All cars have a tracker that wakes drivers who fall asleep at the wheel
- The regulation will become compulsory within five years to reduce the number of road deaths
- A warning sounds to warn tired drivers that they urgently need to take a break
- Sleepy drivers were involved in 53 fatal and 351 serious accidents in Great Britain
Advanced technology systems that follow the eyes of the driver when they fall asleep are mandatory for all cars within five years.
The advanced devices can prevent hundreds of deaths on the road every year.
The monitoring systems are already available in cars from some manufacturers and measure the percentage of time the driver's eyes are closed.
Advanced: cars will have advanced technology systems to prevent drivers from falling asleep at the wheel within five years according to new plans
If they appear to be sleepy, a warning sounds to encourage them to take a break.
In the most advanced versions, if the warning is ignored, a car goes into an emergency state with the speed automatically reduced and a message sent to a call center asking for a phone call with the driver.
If the driver still does not respond, an emergency stop can be activated, whereby the calling system stays on the line and sends further assistance if necessary.
The European Parliament has introduced rules that almost certainly make systems mandatory for newly introduced models from May 2022 and for all new vehicles from May 2024. A similar timetable is likely to apply to the UK, regardless of the Brexit, under technical specifications developed by the United Nations Economic Commission for Europe.
The final decision as to whether the requirements should become mandatory in the United Kingdom will be taken later by the government.
Traffic accident statistics show that in 2017 sleepy drivers contributed to 53 fatal and 351 serious accidents in the UK.
However, it is generally accepted that the actual rate for fatigue-related accidents is much higher as a result of under-reporting, with up to 25 percent of fatal accidents estimated to be caused by drivers falling asleep at the wheel – about 400 out of 1,770 road deaths in the UK last year.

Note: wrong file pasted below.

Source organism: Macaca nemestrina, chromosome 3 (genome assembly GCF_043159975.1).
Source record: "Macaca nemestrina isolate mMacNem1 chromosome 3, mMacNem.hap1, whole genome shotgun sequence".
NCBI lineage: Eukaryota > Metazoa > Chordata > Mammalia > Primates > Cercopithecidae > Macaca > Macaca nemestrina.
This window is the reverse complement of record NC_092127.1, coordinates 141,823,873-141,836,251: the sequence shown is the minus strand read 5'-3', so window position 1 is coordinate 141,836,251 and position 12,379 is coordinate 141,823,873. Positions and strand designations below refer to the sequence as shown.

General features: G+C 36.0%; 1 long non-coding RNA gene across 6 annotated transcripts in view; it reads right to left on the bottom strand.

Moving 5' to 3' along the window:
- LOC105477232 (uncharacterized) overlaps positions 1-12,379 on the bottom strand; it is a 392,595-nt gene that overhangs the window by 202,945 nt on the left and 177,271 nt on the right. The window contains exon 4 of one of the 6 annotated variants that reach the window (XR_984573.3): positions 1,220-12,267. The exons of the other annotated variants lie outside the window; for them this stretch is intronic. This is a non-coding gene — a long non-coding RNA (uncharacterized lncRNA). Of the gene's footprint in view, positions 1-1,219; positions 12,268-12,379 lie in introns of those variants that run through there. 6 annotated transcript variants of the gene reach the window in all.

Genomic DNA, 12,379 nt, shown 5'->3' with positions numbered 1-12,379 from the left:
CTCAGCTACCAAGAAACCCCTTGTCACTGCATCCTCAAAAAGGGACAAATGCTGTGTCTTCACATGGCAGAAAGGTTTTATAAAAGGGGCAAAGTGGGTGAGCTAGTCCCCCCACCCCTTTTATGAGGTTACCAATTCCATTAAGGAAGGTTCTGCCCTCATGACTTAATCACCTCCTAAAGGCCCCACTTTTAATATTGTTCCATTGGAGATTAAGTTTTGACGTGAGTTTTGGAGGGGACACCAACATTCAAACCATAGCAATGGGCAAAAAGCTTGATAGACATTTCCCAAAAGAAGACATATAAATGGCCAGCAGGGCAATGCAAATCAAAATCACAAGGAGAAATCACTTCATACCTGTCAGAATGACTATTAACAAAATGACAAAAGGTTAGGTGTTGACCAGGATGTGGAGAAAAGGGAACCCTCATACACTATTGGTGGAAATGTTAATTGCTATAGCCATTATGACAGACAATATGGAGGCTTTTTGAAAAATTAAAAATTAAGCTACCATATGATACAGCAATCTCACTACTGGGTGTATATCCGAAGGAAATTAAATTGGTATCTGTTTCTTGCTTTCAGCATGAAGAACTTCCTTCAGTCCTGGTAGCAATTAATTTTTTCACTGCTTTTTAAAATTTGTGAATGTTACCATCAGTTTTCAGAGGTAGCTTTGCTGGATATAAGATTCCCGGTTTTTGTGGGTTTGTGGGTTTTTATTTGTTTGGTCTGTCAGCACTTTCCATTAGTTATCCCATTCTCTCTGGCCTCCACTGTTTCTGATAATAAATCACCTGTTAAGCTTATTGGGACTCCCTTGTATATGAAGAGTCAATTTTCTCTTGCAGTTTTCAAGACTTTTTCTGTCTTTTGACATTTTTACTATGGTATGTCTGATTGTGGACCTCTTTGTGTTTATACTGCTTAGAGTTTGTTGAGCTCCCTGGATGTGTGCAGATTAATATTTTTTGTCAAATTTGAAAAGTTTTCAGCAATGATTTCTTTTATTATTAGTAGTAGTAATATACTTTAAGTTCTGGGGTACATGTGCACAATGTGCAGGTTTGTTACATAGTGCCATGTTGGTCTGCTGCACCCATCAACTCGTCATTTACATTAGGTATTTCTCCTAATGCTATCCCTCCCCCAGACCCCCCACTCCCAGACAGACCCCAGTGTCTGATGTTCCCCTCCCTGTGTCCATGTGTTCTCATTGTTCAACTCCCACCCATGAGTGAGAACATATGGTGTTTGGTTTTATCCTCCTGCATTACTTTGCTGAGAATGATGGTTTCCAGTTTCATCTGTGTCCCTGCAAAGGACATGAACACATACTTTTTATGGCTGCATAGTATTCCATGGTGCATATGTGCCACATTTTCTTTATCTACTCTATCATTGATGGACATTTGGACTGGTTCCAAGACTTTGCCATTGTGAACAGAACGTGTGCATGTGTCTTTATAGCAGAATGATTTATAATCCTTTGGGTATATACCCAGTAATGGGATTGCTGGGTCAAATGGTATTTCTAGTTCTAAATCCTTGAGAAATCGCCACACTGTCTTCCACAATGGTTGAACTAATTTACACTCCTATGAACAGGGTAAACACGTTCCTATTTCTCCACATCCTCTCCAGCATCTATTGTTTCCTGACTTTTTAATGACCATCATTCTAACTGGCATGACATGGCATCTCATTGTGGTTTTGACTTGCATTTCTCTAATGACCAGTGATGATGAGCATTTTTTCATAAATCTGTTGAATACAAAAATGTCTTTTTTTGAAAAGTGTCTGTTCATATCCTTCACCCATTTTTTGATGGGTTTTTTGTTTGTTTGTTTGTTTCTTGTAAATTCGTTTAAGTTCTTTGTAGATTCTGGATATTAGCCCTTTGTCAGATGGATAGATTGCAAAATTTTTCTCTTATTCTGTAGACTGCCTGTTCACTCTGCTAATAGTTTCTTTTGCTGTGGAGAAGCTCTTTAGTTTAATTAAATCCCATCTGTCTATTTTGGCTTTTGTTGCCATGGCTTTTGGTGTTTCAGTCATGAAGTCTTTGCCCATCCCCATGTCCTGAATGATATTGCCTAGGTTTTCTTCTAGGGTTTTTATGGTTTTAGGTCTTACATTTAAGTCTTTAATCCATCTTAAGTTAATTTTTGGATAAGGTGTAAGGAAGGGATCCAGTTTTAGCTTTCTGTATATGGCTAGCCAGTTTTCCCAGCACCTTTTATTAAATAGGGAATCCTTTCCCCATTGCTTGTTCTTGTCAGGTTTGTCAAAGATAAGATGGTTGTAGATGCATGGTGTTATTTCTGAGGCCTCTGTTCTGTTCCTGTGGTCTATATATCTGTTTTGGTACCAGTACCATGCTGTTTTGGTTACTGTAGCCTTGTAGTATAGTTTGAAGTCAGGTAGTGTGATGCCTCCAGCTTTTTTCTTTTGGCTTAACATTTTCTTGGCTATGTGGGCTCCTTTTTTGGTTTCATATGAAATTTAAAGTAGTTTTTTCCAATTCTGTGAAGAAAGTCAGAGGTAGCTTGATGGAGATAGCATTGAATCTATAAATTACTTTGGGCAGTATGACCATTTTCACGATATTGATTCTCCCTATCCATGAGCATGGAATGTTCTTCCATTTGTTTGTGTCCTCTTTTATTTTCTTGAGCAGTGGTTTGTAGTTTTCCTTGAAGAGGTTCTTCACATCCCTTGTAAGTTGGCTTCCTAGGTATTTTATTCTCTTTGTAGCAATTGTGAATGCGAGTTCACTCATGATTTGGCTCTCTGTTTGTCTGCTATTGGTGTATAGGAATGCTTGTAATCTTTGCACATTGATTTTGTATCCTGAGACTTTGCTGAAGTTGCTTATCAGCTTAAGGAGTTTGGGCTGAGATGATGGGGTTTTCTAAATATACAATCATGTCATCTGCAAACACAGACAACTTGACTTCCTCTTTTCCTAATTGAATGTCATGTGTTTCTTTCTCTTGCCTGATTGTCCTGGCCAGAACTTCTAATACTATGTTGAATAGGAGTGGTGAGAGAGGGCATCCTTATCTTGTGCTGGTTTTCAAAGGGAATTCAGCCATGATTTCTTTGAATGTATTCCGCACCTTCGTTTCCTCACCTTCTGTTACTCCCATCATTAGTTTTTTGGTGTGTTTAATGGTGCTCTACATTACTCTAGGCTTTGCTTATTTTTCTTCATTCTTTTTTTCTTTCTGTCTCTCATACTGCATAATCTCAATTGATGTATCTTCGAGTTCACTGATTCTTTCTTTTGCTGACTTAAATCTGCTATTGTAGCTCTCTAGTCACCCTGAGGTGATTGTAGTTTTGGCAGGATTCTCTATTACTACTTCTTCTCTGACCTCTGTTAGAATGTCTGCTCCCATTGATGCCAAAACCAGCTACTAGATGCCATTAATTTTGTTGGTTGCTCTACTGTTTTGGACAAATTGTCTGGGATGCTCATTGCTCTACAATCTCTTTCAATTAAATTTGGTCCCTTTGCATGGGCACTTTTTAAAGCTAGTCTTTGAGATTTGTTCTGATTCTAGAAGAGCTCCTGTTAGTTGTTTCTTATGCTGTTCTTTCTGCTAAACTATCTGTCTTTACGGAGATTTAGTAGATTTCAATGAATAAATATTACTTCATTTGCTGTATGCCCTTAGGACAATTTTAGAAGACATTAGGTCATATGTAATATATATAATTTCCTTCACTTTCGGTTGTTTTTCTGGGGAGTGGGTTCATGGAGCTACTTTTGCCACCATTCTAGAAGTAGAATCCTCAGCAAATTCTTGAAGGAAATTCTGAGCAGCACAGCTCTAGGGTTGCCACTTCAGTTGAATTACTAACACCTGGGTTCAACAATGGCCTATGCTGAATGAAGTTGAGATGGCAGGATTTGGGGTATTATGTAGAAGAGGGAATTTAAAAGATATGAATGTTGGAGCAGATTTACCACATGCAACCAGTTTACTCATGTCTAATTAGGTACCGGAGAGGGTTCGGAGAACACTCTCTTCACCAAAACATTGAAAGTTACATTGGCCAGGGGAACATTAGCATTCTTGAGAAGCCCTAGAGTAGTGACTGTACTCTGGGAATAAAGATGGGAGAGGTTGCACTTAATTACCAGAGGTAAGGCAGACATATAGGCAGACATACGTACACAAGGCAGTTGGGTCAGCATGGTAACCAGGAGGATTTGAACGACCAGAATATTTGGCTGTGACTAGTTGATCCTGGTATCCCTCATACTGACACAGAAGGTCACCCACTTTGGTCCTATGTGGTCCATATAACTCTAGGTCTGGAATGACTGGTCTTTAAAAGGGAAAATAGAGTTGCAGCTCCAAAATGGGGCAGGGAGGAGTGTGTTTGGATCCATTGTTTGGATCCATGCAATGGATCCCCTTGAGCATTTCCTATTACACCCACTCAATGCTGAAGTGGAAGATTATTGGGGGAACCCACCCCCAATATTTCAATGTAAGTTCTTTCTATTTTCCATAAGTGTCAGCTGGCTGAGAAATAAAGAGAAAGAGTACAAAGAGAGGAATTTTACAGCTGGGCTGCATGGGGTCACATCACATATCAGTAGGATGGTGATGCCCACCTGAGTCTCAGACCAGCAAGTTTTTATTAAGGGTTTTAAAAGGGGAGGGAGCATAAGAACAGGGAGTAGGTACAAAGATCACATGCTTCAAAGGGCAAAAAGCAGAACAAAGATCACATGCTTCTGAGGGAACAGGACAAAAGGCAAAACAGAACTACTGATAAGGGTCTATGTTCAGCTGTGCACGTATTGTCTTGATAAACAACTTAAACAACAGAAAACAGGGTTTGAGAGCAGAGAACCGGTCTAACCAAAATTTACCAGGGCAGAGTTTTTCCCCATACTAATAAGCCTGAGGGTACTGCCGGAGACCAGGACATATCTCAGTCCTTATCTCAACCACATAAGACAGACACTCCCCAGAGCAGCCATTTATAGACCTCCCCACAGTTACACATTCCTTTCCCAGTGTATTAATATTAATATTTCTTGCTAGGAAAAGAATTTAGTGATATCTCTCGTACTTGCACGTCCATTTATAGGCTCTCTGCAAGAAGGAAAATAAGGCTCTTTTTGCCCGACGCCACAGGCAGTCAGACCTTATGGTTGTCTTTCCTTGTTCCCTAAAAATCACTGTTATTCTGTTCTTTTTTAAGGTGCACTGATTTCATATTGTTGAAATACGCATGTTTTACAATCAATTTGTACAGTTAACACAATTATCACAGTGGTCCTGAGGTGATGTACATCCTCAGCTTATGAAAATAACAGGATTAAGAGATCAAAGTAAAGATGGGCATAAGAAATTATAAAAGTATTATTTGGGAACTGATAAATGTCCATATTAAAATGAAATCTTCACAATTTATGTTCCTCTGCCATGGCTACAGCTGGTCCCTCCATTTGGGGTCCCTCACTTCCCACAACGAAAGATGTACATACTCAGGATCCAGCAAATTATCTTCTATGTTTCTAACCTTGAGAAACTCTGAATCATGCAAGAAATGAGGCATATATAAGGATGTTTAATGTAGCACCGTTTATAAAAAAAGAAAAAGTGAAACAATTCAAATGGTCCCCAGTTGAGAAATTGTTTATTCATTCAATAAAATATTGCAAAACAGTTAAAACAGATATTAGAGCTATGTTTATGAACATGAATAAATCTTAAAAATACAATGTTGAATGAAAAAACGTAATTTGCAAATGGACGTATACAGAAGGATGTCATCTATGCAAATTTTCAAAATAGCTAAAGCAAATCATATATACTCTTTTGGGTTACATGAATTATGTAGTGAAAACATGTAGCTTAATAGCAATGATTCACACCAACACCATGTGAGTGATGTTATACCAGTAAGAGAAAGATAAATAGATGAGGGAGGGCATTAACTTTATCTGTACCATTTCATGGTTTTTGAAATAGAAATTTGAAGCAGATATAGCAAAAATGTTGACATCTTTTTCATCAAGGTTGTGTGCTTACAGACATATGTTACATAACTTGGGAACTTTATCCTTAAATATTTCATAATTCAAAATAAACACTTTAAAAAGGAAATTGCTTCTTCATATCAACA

Privacy campaigners have nevertheless expressed their fear that the new eye-tracking technology can be manipulated to make money by analyzing the movements of a driver's face.
This may even have the ability to follow a passenger's gaze to see what advertisements they are watching and to follow people's emotions through their facial expressions.
In March, Volvo announced that from the beginning of the 2020s all its models will be equipped with driver monitoring technology to tackle distracted or drunk drivers.
Cameras detect when a driver has removed his eyes from the road long enough to create a risk, after which safety systems are activated to send a warning to the driver.
A Ministry of Transport spokesperson said: “We are continuously working with partners around the world to improve the safety standards of all vehicles.
& # 39; These interventions should lead to a step-by-step change in road safety throughout Europe, including the UK, and driver awareness technologies can help save dozens of lives each year. & # 39;
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